Like the late comedian Rodney Dangerfield, “The Girl Is Mine” got little to no respect (and still doesn’t today). Still it was an out-of-the-box smash. The song was in the Hot 100’s top ten (at No. 9) in only its fourth chart week, making it one of the three fastest-climbing singles of 1982. It was tied with Joan Jett & the Blackhearts, who were also at No. 9 in their fourth week with “I Love Rock and Roll” earlier that year. Only “Ebony and Ivory”—Paul’s duet with Stevie Wonder—made it to the top 10 faster; in three short weeks it was already at No. 6. Both “Rock and Roll” and “Ebony” hit No. 1, “The Girl Is Mine” stalled at No. 2 in January 1983 (more on that below).
Six. Genre marvel No. 1: McCartney gets first No. 1 soul chart hit.
In the category of “hard to believe,” “The Girl Is Mine” ultimately did better on the soul chart than it did on the pop chart. On the soul ranking, it peaked at No. 1 for three weeks (displacing the biggest soul single of the 1980s—Marvin Gaye’s “Sexual Healing”—in the process). On the pop chart, it got stuck at No. 2 behind Hall & Oates “Maneater” and Men At Work’s “Down Under.” Notably, Michael recorded a funkier 25th anniversary version of “The Girl Is Mine” in 2008 with the Black Eyed Peas’ will.i.am, in which ex-friend McCartney’s lines are replaced by Michael.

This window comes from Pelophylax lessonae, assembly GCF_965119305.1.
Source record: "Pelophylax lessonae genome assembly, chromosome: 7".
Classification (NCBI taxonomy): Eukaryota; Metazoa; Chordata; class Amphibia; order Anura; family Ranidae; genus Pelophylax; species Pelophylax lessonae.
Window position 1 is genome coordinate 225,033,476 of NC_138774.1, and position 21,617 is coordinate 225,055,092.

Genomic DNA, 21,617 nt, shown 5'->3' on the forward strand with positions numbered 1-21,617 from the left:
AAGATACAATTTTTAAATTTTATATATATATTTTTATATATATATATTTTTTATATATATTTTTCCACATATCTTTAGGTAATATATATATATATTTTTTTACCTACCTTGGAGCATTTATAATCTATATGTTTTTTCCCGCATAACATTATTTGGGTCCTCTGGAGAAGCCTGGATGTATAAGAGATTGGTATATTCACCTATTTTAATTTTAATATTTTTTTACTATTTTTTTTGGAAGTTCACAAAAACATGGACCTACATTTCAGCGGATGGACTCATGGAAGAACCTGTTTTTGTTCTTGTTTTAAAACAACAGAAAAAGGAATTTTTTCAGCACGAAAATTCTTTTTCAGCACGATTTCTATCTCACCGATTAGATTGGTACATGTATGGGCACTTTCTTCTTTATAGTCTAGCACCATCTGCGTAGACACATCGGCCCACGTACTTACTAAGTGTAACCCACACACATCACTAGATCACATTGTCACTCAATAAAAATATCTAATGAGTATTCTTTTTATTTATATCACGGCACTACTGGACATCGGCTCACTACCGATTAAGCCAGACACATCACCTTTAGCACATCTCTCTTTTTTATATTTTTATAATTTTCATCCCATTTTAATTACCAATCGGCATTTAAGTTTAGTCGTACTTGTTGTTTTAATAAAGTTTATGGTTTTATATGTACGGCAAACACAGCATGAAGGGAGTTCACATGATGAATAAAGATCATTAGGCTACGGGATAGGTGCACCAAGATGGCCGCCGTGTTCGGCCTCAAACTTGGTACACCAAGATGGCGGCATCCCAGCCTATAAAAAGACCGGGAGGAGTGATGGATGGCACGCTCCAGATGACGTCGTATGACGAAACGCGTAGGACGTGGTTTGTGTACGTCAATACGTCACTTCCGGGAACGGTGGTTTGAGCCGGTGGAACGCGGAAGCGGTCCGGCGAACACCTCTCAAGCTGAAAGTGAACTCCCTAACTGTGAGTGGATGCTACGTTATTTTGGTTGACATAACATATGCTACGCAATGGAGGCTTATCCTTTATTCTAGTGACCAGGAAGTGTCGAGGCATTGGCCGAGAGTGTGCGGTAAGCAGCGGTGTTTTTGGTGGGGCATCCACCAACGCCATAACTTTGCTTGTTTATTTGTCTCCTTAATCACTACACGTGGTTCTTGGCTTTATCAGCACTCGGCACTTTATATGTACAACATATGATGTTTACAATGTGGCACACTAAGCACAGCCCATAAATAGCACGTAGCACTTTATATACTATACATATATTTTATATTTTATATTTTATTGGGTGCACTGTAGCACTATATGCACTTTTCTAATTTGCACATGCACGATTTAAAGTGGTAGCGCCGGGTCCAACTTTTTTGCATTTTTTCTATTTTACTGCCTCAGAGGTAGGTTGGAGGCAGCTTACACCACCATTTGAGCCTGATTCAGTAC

Seven. Genre marvel No. 2: Crossing rock music’s barriers.
Album-oriented rock—or AOR—radio stations added “Beat It” to their playlists immediately after the album’s release. According to Billboard in December 1982–before the album even entered the charts—Epic Records reported that “50 of the nation’s estimated 500 AOR stations” were playing “Beat It.” But it would be another four months before the song made Billboard’s Rock Tracks chart (debuting alongside Prince’s “Little Red Corvette”). At the time it was unheard of for Black acts—especially pop and soul-oriented ones—to make Billboard’s rock-focused charts.